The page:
It was. Once Seattle re-signed veteran, dead-on long snapper Clint Gresham this offseason through 2017, before signing Boyer out of the University of Texas in May, it was obvious Gresham was going to be this team’s one snapper. Yet the Seahawks got Boyer onto game film for other NFL teams to review and possibly use as a reason to sign him.

That’s far more than he could have fathomed while dodging IEDs in Afghanistan a few years ago.

His exit was as classy was his entrance to Seattle in May:

His was a remarkable story to cover while it lasted.

▪ Boyer’s roster spot is filled. Seattle signed Jake Waters, an undrafted rookie free agent who was Seahawks wide receiver Tyler Lockett’s quarterback at Kansas State through last season. Waters arrived at 2 a.m. and was on the field throwing with Russell Wilson and R.J. Archer here in Renton later this morning. No. 2 quarterback Tarvaris Jackson is out at least two weeks and possibly longer with a high-ankle sprain.

Waters played two seasons with Lockett after arriving at K-State from junior college. Lockett is already helping him with Seattle’s playbook, which was a foreign language to the new quarterback during today’s practice.

▪ All-Pro cornerback Richard Sherman was back practicing after missing three workouts and the exhibition opener against Denver with a hip-flexor strain.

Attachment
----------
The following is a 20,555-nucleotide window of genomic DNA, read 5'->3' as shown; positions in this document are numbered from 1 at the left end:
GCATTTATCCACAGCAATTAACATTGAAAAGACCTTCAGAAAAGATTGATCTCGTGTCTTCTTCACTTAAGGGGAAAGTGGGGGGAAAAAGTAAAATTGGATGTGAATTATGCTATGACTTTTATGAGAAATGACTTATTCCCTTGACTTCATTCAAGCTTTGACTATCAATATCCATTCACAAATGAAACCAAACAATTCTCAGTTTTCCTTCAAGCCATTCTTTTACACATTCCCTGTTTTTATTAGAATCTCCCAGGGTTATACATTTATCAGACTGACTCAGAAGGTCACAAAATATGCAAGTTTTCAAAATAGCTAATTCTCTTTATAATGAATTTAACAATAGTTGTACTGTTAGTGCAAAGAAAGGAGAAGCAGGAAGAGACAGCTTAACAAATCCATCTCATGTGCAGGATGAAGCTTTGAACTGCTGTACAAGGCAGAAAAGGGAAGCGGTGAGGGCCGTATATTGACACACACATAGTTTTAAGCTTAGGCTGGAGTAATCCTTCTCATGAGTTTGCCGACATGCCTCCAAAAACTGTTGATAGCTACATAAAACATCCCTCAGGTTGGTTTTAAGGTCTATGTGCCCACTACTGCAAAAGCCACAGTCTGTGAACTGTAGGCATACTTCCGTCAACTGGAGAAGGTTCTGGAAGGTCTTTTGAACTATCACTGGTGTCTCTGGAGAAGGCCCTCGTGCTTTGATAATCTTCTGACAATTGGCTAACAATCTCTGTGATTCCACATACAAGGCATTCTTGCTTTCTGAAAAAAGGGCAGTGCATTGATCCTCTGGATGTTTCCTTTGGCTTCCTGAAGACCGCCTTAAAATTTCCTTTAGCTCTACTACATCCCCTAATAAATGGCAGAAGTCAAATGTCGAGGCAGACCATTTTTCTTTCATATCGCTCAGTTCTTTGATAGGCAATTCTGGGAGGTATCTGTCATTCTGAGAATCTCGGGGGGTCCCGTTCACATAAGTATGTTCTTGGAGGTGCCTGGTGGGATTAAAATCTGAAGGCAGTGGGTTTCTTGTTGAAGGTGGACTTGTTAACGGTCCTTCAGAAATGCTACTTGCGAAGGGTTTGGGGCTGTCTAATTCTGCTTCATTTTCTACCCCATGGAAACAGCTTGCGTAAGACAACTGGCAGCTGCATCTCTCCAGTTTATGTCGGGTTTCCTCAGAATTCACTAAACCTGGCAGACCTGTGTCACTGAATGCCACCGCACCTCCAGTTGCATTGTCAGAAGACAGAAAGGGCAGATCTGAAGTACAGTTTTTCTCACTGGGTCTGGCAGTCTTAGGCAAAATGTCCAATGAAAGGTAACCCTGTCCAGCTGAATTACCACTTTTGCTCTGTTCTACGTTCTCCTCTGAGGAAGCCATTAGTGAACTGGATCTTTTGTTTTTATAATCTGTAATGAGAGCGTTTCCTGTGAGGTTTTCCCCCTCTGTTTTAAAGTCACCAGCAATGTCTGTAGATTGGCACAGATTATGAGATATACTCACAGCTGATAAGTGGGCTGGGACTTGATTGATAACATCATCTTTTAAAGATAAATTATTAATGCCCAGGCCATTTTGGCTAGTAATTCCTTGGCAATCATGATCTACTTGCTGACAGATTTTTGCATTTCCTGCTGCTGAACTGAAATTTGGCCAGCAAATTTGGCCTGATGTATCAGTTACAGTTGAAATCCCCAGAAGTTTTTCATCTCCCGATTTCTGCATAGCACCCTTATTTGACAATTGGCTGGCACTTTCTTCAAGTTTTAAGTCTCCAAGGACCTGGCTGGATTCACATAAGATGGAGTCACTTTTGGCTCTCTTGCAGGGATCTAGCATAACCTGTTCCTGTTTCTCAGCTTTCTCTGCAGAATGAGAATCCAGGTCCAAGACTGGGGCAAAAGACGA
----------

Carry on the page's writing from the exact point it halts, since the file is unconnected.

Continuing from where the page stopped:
▪ Defensive end Frank Clark sat out team drills. Coach Pete Carroll had said Monday the team’s top rookie draft choice had a sore ankle after playing with one Friday.

▪ Tharold Simon was in pads and practicing with his fellow cornerbacks for the first time since offseason shoulder surgery.

▪ It was day 2 of Seattle’s change to previous starting RT Justin Britt at left guard and former backup LT and college TE Garry Gilliam as the starting RT. Drew Nowak was again the first-team center. Keavon Milton, a former TE with Cleveland who has been one of five guys to be the first-team LG this month in practices, was the second-stringer there today.

▪ Jimmy Graham is human, part 4: The new, star tight end dropped a pass from Archer over the middle during team scrimmaging, the ball smacking off his hands. It was maybe the fourth ball he’s dropped in 14 camp practices.

▪ Further proof Carroll rewards guys who perform in preseason games with promotions in subsequent practices: Ronald Martin was again the first-team free safety and Dion Bailey the starting strong safety for the second consecutive day. T.Y. McGill, the undrafted rookie free agent who was outstanding in the second half of Friday’s exhibition opener, was the No. 2 defensive tackle in team scrimmaging.

▪ Douglas McNeil, the converted wide receiver trying cornerback, missed another day of practice with a sore ankle.

▪ Kicker Steven Hauschka chipped more balls off the edge of practice field onto a green floating about 100 yards away in Lake Washington than Champions Tour pro John Inman, wide receiver Jermaine Kearse and Archer did to win a post-practice contest to help publicize this weekend’s Boeing Classic at TPC Snoqualmie Ridge.